Back in the day when we liked a song we would buy things called albums or CDs. This, for an 80’s era teen, was a risk when disks were $9-$14, so we had to determine if we could live with the album to justify the cost. Fast forward to today it costs $0.99 for one song you know you already like, at least at the moment. However, with songs becoming more commoditized due to so many downloadable options, musical trends can change so quickly that your “cheap” purchase could be a waste of money.
This reminds us of the equity market today. With artificial intelligence and high frequency trading becoming such an important part of market volume (approximately 50-70%) and quote activity (perhaps as high as 90%+), it has had a notable downward impact on average holding periods and likely impacting market volatility, an extreme example being the “flash crash”. This makes me tell myself every day when I enter the office “chances are I am not trading with humans, but with algorithms and I have no idea how those algorithms are structured.”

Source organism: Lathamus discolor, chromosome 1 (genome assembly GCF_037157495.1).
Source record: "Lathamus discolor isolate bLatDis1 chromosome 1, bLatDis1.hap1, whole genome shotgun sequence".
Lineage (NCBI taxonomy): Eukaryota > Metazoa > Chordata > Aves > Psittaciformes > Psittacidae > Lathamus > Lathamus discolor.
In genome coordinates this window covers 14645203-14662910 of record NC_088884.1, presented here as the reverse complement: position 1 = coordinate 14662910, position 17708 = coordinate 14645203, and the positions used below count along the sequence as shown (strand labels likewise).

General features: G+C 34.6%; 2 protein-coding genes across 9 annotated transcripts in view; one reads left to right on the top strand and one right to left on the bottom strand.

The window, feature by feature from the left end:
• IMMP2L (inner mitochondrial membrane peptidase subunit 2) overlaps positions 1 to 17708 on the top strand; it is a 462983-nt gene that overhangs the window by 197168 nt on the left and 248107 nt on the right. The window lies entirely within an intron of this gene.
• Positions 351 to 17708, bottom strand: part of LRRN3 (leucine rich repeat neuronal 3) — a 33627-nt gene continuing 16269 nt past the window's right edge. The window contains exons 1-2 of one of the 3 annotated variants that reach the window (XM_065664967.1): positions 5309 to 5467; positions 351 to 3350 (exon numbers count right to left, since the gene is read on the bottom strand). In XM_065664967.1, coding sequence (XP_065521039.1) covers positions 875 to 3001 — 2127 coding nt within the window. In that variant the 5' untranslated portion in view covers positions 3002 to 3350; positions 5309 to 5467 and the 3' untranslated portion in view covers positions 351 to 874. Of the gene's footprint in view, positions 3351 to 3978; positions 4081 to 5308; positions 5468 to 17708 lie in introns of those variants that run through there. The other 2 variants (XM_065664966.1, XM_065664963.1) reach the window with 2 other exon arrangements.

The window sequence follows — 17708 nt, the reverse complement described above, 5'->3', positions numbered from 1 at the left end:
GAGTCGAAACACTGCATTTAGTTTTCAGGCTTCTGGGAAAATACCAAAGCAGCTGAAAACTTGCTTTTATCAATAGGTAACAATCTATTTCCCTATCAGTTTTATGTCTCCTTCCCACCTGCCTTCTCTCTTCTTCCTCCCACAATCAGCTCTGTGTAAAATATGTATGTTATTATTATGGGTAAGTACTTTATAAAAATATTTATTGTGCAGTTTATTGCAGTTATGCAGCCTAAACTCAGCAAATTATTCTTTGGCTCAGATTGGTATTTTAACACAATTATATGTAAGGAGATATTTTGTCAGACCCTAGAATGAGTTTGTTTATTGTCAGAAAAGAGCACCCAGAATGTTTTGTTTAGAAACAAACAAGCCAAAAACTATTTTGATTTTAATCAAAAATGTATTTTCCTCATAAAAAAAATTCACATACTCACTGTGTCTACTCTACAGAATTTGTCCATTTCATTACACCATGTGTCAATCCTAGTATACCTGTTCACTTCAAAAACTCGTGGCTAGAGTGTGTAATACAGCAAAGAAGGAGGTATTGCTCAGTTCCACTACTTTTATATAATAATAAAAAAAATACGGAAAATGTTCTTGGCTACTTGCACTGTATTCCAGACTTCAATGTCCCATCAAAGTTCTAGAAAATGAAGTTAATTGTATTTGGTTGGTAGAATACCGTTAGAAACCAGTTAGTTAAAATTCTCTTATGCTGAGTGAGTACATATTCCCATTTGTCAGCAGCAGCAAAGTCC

Therefore, I tend to do far less short-term trades of individual securities than I once did because of investment horizon risk. Because of these algorithms, my belief is that my risk/reward tradeoff may be neutralized by a computer that can establish correlations and execute risk arbitrage strategies more often, more accurately, and much more quickly than I could ever imagine. This in my opinion adds an element of risk that was not there before. Namely the impact of algorithms impacting market moves more than I anticipate during my investment horizon.
But what about valuation, doesn’t it matter even in shorter-term trades? Yes I believe it does, but likely beyond the investment horizon of my trade. By definition a trade is a very short term holding. It is not an investment. By the time the market does adjust itself, the time horizon for my trade may have passed and I could be stuck with negative alpha longer than planned.
Therefore, like me buying a song that I enjoy for the moment but quickly becoming a thing that takes up bytes on my IPod, short term trading in my view is riskier than it once was due to computerized trading algorithms. That’s why I tend to gravitate to names that I can live with longer than a moment—like my Elvis Costello records.